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Steelers can’t catch break in crushing loss to Patriots

One word to describe the Steelers’ 27-24 loss to the Patriots Sunday at Heinz Field?

Deflating.

A little gallows humor.

Let’s get this straight. The 6-foot-6, 256-pound Rob Gronkowski, who shouldn’t have been playing two weeks after trying to decapitate the 5-foot-11, 192-pound TreDavious White, carries the Patriots on their game-winning drive. Meanwhile, Gronkowski’s counterpart, Steelers tight end Jesse James, gets a game-winning touchdown taken away from him.

James, who unlike Gronkowski does not seem to be a complete buffoon off the field, had control of the ball and it didn’t move in his hands until it crossed the goal line. In the NFL, however, catches aren’t determined through any real rules. They’re a matter of interpretation. Let’s just have three officials sitting at a table by the goal line American Idol-style and awarding touchdowns based on how much they’re “feeling it, bro.”

That said, let’s not blame this loss entirely on the officiating. Did Ben Roethlisberger or Todd Haley watch Super Bowl XLIX? Are either of them at least aware of what happened in that game? If Pete Carroll and Russell Wilson weren’t scrubbing tire marks from their faces after their 42-7 home loss to the Rams, they’d be flashing back to Wilson’s ill-advised pass in that game that Malcolm Butler intercepted in the end zone with 26 seconds left.

Do Roethlisberger and Haley think that a team that has won five Super Bowls in this century isn’t prepared for a fake spike? Instead of letting Chris Boswell, who has won four games this season, get the game into overtime, Roethlisberger ran a play and threw a pass intended for Eli Rogers in the end zone with five seconds left.

Unlike another Eli, however, this one isn’t the Patriots’ kryptonite even though he did catch a touchdown pass in the game. Eric Rowe knocked the ball away and Duron Harmon picked it out of the air to secure the win for the Patriots.

Their late-game stupidity aside, the Steelers (11-3) played well enough to beat the Patriots for the first time since the last time they actually did beat them in 2011. During this five-game losing streak to New England, the Steelers had never even led until Sunday.

That lead was 24-16 in the fourth quarter. The Steelers had a chance to add to it or at least kill some serious clock, but a holding and a false start stalled a drive and the Patriots had the ball with 7:38 left.

The playing of “Renegade,” which has become strategic in the second half of Steelers home games, didn’t work this time. The Patriots (11-3) drove for a field goal. The Steelers went three-and-out for the first time in the game. Sean Davis dropped the game-clinching interception and Gronkowski caught three passes for 69 yards to set up Dion Lewis‘ game-winning touchdown in the stadium where he played his college ball.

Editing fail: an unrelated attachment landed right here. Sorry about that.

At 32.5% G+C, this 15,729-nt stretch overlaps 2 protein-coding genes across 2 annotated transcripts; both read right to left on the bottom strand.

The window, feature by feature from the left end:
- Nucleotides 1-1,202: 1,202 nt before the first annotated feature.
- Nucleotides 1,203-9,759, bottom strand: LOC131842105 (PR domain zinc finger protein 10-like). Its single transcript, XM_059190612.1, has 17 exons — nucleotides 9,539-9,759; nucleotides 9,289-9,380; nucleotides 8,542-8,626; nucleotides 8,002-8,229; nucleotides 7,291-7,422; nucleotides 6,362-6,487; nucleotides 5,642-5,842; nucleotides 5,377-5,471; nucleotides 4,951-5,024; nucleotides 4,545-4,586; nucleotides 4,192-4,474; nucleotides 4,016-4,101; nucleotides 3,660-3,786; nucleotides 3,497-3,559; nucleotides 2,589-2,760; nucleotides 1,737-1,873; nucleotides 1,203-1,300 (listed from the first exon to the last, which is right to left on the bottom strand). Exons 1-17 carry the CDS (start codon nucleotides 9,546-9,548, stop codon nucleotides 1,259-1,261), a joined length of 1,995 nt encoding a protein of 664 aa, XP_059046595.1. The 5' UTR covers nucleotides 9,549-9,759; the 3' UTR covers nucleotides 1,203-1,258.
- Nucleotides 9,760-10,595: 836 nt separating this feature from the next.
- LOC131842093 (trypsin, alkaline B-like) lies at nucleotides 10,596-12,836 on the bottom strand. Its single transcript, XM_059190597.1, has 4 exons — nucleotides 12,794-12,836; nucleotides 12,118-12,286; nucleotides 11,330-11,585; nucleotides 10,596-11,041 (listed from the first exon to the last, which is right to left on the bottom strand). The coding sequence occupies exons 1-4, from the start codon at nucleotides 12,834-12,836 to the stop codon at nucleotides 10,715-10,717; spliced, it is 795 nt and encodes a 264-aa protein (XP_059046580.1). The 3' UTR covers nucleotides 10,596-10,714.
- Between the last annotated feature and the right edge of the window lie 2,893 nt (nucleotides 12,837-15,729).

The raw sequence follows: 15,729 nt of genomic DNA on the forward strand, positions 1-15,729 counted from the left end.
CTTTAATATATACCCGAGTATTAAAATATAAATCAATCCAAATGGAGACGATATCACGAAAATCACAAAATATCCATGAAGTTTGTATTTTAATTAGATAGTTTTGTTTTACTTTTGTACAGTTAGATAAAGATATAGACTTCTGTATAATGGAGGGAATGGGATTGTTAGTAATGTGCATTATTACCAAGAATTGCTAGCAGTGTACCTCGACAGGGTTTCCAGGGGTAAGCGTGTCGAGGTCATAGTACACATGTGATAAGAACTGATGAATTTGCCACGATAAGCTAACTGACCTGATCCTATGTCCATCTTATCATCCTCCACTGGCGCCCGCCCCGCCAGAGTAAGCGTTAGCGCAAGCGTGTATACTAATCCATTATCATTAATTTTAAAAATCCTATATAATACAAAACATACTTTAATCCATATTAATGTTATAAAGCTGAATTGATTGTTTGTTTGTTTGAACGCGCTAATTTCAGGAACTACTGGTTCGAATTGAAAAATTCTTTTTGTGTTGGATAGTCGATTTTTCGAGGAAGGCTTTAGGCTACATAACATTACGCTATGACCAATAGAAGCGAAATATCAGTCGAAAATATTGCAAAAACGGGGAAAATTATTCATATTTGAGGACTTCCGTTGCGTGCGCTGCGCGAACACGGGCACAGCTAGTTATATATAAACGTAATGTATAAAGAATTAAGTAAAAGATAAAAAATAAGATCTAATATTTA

The Steelers’ four previous losses to the Patriots were softened by a resignation that set in long before the final seconds. Not counting a garbage-time touchdown with two seconds left in the Steelers’ 28-21 loss to open the 2015 season, the Patriots have led by double digits in the final nine minutes in each of those games.

There was no such emotional buffer this time.

Oh, we did have an entire minute to come to terms with this defeat after Gronkowski caught the two-point conversion to make it 27-24, but then JuJu Smith-Schuster caught a pass from Roethlisberger and zig-zagged his way 69 yards to the Patriots’ 10-yard line. Then Roethlisberger threw the TD pass to James and resignation was lost in a sea of Terrible Towels. We were allowed to believe that the Steelers finally beat the Patriots until the namesake of a legendary robber was robbed of the game-winning touchdown.

Not only do the Steelers know how Carroll felt after Super Bowl XLIX, they also know how he felt almost exactly 20 years ago when he was coaching the Patriots.

For all of the Patriots’ domination of the Steelers over the last 16 years, this was the first time they had beaten them the way the Steelers beat them on Dec. 13, 1997.

Smith-Schuster was a year old, Chumbawamba was Tubthumping its way up the Billboard charts, Donald Trump was still married to Marla Maples and the Patriots played their home games at Foxboro Stadium, where the Steelers trailed 21-13 with two minutes left and no timeouts. Rather than punt from midfield, Drew Bledsoe thought it would be a better idea to throw a pass to no one in particular, and Steelers linebacker Kevin Henry intercepted it and returned it to the Patriots’ 18. The Steelers tied the game and won it in overtime on Norm Johnson‘s field goal.

That game decided the host when the teams met in the divisional playoffs three weeks later, a game the Steelers won 7-6 at Three Rivers Stadium.

Now, we might be looking at history repeating itself in reverse.

The Steelers will have to beat Tom Brady at Gillette Stadium to get to Super Bowl LII, if they can even reach the AFC championship game.

If the Steelers win their last two games, at Houston on Christmas and at home against Cleveland, they’ll have a first-round bye. But they’ll have to win those games without Antonio Brown.

When we’re done brooding about Sunday’s loss, we can wring our hands over Brown’s calf injury. The hope is that he can return for the playoffs.

With that in mind, a first-round bye would come in awfully handy.

Should we be impressed that the Steelers damn near beat the Patriots without Brown for three quarters and, for that matter, without Ryan Shazier and Joe Haden?

On one hand, it’s nice to think that the Steelers forged a mettle Sunday that will make them awfully hard to take out any time before the AFC championship game.

On the other hand, the Steelers can’t prove a thing until they beat the Patriots.

 Follow Mike @Steel_Tweets.

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